2013 has been a very busy legislative year. In many ways it marks a continuation of 2012, with more and more Welsh Acts being passed. It also saw the National Assembly pitted against the UK Government as the former rejected three Legislative Consent Motions. 2013 has also been interesting
because it further strengthened the legislative differentiation of the law of England and Wales – a leading example being the passing of the Welsh Act reforming the organ donation system in Wales. Another is the Welsh attempt to rescue the Agricultural Wages Board (which has been abolished
in England). On occasions, Welsh Bills have shown novel use of the Assembly's procedures, some of which have never been used before, such as the 'accelerated' Bill procedure. Sadly, 2013 is also the year when framework legislation (deeply criticized in the Third Assembly (2007–11)) made
a comeback. The question of formalizing a separate Welsh jurisdiction seems to have been set aside while the 2013 constitutional debate focused on the future of the UK as the Scottish referendum comes closer. This is likely to have a fundamental impact on the other British jurisdictions (whatever
the results of the referendum). Furthermore, a key upcoming moment in Welsh legal history will be when the Silk commission reports on the devolved competence in the spring of 2014. Moreover, the Supreme Court will also rule on the legality of two Welsh Bills in 2014. However, before such developments
the following discussion of 2013 reveals the 'cruising speed' and extent of law making for Wales in the immediate post-2011 referendum period.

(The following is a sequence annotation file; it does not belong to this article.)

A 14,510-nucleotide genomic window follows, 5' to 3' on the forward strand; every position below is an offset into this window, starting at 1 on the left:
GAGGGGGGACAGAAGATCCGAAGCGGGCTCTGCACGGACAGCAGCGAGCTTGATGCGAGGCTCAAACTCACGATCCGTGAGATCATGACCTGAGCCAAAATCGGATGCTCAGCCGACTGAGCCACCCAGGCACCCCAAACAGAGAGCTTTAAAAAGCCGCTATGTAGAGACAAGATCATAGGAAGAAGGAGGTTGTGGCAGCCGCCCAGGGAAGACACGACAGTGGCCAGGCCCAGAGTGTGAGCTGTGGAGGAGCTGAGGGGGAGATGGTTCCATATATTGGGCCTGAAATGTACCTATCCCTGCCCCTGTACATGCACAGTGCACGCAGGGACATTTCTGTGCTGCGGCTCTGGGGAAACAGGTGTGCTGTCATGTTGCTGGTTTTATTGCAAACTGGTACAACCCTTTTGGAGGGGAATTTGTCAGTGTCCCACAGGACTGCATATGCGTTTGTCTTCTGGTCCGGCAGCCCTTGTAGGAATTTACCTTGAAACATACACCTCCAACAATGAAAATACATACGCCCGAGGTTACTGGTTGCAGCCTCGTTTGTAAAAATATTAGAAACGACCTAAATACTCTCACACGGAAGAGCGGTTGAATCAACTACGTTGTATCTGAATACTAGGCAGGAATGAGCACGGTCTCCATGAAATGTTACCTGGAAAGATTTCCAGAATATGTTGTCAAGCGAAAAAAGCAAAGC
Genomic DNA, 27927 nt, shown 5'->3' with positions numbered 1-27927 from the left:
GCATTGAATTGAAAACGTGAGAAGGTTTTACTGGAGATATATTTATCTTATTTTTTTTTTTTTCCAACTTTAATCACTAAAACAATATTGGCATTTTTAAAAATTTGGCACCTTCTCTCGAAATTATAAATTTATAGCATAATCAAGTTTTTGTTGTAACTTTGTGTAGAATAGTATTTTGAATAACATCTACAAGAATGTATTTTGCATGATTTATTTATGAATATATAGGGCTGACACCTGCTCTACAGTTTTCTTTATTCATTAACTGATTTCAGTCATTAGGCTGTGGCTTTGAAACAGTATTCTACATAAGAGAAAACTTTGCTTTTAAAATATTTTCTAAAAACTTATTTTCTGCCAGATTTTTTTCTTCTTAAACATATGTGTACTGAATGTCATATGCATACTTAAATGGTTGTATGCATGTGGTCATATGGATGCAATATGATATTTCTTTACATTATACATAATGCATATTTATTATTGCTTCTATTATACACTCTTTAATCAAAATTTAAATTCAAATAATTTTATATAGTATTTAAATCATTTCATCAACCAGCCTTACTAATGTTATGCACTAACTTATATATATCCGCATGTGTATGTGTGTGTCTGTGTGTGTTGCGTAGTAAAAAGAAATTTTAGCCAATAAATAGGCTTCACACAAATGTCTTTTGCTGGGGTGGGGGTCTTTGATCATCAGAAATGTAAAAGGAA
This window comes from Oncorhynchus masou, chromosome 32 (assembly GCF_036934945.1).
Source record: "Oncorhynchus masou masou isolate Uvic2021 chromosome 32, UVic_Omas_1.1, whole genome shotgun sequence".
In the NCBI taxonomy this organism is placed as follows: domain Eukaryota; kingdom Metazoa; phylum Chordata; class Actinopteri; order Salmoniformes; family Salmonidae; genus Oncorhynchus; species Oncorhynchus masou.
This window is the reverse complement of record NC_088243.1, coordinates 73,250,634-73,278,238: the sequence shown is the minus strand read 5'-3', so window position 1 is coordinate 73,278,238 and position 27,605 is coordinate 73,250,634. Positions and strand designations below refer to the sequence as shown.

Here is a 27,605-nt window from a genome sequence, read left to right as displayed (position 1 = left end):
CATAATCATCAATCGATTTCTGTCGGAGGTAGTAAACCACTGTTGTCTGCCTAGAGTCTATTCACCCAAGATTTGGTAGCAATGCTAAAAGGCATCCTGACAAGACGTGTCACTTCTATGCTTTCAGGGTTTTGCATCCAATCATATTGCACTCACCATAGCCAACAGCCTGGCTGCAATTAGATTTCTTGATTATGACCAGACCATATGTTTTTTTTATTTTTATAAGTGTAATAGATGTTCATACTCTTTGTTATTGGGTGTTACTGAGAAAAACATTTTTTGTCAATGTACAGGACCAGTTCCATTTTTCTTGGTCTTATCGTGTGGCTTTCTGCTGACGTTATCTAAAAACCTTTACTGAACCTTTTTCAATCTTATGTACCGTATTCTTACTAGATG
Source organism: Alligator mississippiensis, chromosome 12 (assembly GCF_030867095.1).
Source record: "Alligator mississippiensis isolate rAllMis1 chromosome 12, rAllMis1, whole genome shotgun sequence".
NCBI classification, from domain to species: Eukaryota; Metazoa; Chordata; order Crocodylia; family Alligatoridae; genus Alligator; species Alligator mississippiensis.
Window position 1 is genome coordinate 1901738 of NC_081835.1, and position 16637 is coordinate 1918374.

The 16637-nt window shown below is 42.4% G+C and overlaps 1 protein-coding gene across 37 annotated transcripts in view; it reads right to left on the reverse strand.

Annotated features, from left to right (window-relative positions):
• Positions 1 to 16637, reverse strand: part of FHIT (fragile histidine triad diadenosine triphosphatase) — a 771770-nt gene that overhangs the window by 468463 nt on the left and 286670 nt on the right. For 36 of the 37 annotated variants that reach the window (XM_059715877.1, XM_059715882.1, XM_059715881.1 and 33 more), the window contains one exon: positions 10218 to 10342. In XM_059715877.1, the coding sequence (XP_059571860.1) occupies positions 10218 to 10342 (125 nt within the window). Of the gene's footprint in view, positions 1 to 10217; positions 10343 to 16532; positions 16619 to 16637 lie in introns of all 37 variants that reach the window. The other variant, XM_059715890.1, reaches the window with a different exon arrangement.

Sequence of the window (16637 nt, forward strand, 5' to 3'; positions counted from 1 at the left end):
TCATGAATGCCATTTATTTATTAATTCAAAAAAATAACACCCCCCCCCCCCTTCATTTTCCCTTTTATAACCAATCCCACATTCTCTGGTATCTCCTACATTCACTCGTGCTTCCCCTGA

No Reference information available - sign in for access.
No Citation information available - sign in for access.
No Supplementary Data.
No Article Media
Document Type: Research Article
July 1, 2014
More about this publication?
Contemporary Wales is at the forefront of research into economic, political and social sciences relating to Wales. It contains both academic and practitioner-based articles, annual economic and legal reviews, and book reviews. Its interdisciplinary content drawing on current research on Wales makes the journal essential reading for students and researchers across a range of subject areas, including political and social policy, history, law, media and languages. Contemporary Wales has published articles in English and in Welsh.
Mae Contemporary Wales wedi’i gyhoeddi’n gan Wasg Prifysgol Cymru fel llwyfan ar gyfer ymchwil blaengar ar Gymru o safbwynt y gwyddorau economaidd, gwleidyddol a chymdeithasol. Mae'n cynnwys cyfuniad o erthyglau gan academyddion ac ymarferwyr, adolygiadau economaidd a chyfreithiol blynyddol, ac adolygiadau o gyhoeddiadau yn y maes. Mae natur rhyngddisgyblaethol y cynnwys sy'n seliedig ar yr ymchwil diweddaraf yn golygu bod y cyfnodolyn yn hanfodol i wleidyddion, gwneuthurwyr polisi, y cyfryngau, gwasanaethau cyhoeddus, llywodraeth leol yn ogystal â fyfyrwyr ac ymchwilwyr mewn ystod eang o feysydd gan gynnwys polisi gwleidyddol a chymdeithasol, hanes, y gyfraith, y cyfryngau a ieithoedd. Mae Contemporary Wales wedi cyhoeddi erthyglau yn y Gymraeg a’r Saesneg.
- Information for Authors
- Subscribe to this Title
- Ingenta Connect is not responsible for the content or availability of external websites